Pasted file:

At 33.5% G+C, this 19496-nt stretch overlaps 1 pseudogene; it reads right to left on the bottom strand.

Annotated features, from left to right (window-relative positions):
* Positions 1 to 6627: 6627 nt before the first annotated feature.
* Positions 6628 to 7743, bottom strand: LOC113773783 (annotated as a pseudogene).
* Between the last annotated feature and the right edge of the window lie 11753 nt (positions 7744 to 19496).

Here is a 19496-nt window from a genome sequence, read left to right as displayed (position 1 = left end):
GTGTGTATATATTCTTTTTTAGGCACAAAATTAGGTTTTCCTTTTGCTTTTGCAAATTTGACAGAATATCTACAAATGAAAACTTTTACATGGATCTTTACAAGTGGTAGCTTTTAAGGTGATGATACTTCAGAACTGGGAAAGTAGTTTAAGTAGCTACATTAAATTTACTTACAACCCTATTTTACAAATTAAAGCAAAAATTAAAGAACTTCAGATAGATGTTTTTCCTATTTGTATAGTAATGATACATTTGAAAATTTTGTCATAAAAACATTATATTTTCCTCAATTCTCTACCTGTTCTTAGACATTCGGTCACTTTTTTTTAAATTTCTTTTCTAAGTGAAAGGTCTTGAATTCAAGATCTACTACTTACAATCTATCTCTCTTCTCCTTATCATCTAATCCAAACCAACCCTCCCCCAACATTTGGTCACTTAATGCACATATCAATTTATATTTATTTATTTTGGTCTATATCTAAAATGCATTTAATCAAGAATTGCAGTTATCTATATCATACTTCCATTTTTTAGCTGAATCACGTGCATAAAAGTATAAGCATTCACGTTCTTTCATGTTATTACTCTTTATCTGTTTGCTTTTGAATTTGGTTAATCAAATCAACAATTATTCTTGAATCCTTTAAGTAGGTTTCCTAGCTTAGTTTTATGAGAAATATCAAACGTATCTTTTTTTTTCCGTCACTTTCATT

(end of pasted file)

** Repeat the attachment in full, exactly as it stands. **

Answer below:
At 33.5% G+C, this 19496-nt stretch overlaps 1 pseudogene; it reads right to left on the bottom strand.

Annotated features, from left to right (window-relative positions):
* Positions 1 to 6627: 6627 nt before the first annotated feature.
* Positions 6628 to 7743, bottom strand: LOC113773783 (annotated as a pseudogene).
* Between the last annotated feature and the right edge of the window lie 11753 nt (positions 7744 to 19496).

Here is a 19496-nt window from a genome sequence, read left to right as displayed (position 1 = left end):
GTGTGTATATATTCTTTTTTAGGCACAAAATTAGGTTTTCCTTTTGCTTTTGCAAATTTGACAGAATATCTACAAATGAAAACTTTTACATGGATCTTTACAAGTGGTAGCTTTTAAGGTGATGATACTTCAGAACTGGGAAAGTAGTTTAAGTAGCTACATTAAATTTACTTACAACCCTATTTTACAAATTAAAGCAAAAATTAAAGAACTTCAGATAGATGTTTTTCCTATTTGTATAGTAATGATACATTTGAAAATTTTGTCATAAAAACATTATATTTTCCTCAATTCTCTACCTGTTCTTAGACATTCGGTCACTTTTTTTTAAATTTCTTTTCTAAGTGAAAGGTCTTGAATTCAAGATCTACTACTTACAATCTATCTCTCTTCTCCTTATCATCTAATCCAAACCAACCCTCCCCCAACATTTGGTCACTTAATGCACATATCAATTTATATTTATTTATTTTGGTCTATATCTAAAATGCATTTAATCAAGAATTGCAGTTATCTATATCATACTTCCATTTTTTAGCTGAATCACGTGCATAAAAGTATAAGCATTCACGTTCTTTCATGTTATTACTCTTTATCTGTTTGCTTTTGAATTTGGTTAATCAAATCAACAATTATTCTTGAATCCTTTAAGTAGGTTTCCTAGCTTAGTTTTATGAGAAATATCAAACGTATCTTTTTTTTTCCGTCACTTTCATT